• An x-ray can only show the outside of the heart, but an echocardiogram can show 
      • Heart function 
      • Different chambers of the heart 
      • Heart valves 
      • Blood flow 
      • Obstructions or holes in the heart (if applicable)  

Treatment & Management  

In most cases, your pet’s heart disease won’t go away. With medication, however, the progression of many heart conditions can be slowed, and onset of heart failure can be delayed.  If your family veterinarian detects issues with your pet’s heart, it’s important to follow up with a veterinary cardiologist to determine if medication may be helpful. We know heart disease can be very alarming, but it’s better to start managing the condition as early as possible. Once heart failure sets in, your pet’s heart health will be more challenging to manage.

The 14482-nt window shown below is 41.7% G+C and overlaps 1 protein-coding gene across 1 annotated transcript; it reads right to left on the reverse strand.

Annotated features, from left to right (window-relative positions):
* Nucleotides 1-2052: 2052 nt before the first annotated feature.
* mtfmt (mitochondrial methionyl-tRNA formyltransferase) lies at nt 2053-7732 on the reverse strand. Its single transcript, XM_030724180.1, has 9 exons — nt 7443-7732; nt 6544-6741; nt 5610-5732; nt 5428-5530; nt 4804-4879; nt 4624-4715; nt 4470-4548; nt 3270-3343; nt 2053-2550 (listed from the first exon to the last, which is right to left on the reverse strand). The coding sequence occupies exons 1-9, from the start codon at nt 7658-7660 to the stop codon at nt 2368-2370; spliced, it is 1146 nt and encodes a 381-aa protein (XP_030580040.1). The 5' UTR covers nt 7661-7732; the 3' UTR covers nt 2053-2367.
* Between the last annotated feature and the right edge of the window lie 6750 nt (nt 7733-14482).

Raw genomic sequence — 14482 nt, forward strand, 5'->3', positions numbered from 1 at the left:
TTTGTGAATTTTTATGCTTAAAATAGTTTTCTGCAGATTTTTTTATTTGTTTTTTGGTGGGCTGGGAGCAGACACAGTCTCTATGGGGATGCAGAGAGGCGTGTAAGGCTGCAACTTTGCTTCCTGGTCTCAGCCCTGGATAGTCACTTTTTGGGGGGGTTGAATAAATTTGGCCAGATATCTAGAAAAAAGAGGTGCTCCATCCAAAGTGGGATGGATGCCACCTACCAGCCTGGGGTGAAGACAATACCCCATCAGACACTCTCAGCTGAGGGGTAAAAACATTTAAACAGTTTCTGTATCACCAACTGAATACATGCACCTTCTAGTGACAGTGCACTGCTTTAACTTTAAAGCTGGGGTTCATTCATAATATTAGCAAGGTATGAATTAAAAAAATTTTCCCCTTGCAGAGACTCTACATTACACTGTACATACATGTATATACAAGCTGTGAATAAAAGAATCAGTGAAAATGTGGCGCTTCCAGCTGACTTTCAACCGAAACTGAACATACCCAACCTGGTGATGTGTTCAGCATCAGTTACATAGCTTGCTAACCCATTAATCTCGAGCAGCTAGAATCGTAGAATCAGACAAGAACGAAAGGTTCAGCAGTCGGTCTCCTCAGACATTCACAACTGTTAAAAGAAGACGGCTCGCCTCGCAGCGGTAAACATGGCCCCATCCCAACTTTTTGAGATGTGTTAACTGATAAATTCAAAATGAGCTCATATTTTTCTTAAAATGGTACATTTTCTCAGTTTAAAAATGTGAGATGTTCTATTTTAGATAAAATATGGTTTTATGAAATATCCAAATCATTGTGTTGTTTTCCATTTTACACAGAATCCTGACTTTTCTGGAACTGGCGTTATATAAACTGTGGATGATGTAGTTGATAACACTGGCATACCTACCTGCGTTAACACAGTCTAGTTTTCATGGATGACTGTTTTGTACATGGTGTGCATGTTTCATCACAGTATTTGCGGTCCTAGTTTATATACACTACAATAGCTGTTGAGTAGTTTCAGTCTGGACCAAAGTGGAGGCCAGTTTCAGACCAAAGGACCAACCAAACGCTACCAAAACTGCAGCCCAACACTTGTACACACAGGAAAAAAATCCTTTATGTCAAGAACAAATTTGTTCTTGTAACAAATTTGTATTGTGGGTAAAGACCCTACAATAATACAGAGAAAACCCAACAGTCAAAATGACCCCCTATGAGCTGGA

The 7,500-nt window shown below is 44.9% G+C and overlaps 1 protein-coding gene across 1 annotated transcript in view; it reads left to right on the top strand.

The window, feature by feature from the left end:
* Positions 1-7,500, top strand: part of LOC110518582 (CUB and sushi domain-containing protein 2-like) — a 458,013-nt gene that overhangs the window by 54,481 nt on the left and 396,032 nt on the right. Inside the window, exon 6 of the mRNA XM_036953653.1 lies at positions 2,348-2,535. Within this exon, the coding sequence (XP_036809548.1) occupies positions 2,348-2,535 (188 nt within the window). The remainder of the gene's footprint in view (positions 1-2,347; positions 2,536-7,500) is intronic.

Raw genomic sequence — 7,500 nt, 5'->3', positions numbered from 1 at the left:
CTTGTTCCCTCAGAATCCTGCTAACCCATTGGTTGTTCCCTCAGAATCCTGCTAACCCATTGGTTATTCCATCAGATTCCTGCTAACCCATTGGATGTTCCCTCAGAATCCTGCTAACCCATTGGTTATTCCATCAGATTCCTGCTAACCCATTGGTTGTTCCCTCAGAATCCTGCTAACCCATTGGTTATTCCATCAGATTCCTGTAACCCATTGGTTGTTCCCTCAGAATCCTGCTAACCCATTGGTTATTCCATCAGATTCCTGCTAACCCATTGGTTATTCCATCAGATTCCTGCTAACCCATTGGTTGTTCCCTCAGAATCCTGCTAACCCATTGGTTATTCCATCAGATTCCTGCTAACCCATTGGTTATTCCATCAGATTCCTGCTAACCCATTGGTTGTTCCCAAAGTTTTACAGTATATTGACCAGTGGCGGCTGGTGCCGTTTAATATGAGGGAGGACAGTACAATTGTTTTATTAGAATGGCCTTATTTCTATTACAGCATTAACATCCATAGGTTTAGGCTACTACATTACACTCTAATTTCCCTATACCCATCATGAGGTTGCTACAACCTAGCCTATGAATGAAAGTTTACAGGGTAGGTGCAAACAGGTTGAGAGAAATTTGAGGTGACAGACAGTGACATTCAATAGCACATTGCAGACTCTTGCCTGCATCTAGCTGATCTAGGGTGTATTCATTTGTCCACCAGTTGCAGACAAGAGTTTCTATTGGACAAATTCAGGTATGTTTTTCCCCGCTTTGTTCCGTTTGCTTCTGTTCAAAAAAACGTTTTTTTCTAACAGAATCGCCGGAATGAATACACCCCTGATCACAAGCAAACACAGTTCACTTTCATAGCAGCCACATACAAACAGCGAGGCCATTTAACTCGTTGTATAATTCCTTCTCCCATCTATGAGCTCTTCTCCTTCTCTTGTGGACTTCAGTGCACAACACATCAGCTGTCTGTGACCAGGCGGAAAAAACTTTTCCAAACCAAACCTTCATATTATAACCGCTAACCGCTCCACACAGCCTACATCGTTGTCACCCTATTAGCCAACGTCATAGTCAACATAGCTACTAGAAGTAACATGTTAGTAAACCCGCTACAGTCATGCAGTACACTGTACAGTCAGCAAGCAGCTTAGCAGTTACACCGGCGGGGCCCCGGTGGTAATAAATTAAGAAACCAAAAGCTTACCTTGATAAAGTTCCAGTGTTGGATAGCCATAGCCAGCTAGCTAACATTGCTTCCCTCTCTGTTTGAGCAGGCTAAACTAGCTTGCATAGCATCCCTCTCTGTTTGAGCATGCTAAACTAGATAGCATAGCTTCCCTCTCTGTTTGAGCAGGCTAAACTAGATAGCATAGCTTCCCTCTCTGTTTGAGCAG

Doberman happily lying in the grass

If your dog or cat is on the “higher risk” breed list, it’s important to be proactive. Monitor your pet’s health through regular exams and screenings with your family veterinarian or a veterinary cardiologist. 

At Animal Emergency & Referral Center of Minnesota, our Cardiology Service is dedicated to helping care for pets with heart disease and making sure they have a good quality of life. We will do what we can preventively to ensure your pet and your family are well cared for. We can help make decisions and guide you on management options, as well as adjusting the plan as things change. Learn more about our Cardiology Service here 

More Reading:

Animal Emergency & Referral Center of Minnesota, Fast Track Triage, color-coded triage system, pet emergency, Twin Cities emergency vet, Minnesota emergency vet, Saint Paul emergency vet, Oakdale emergency vet

Leave a Reply

HAVE A NON-MEDICAL QUESTION? FILL OUT THE FORM BELOW.

  • This field is for validation purposes and should be left unchanged.
Oakdale St. Paul Text Us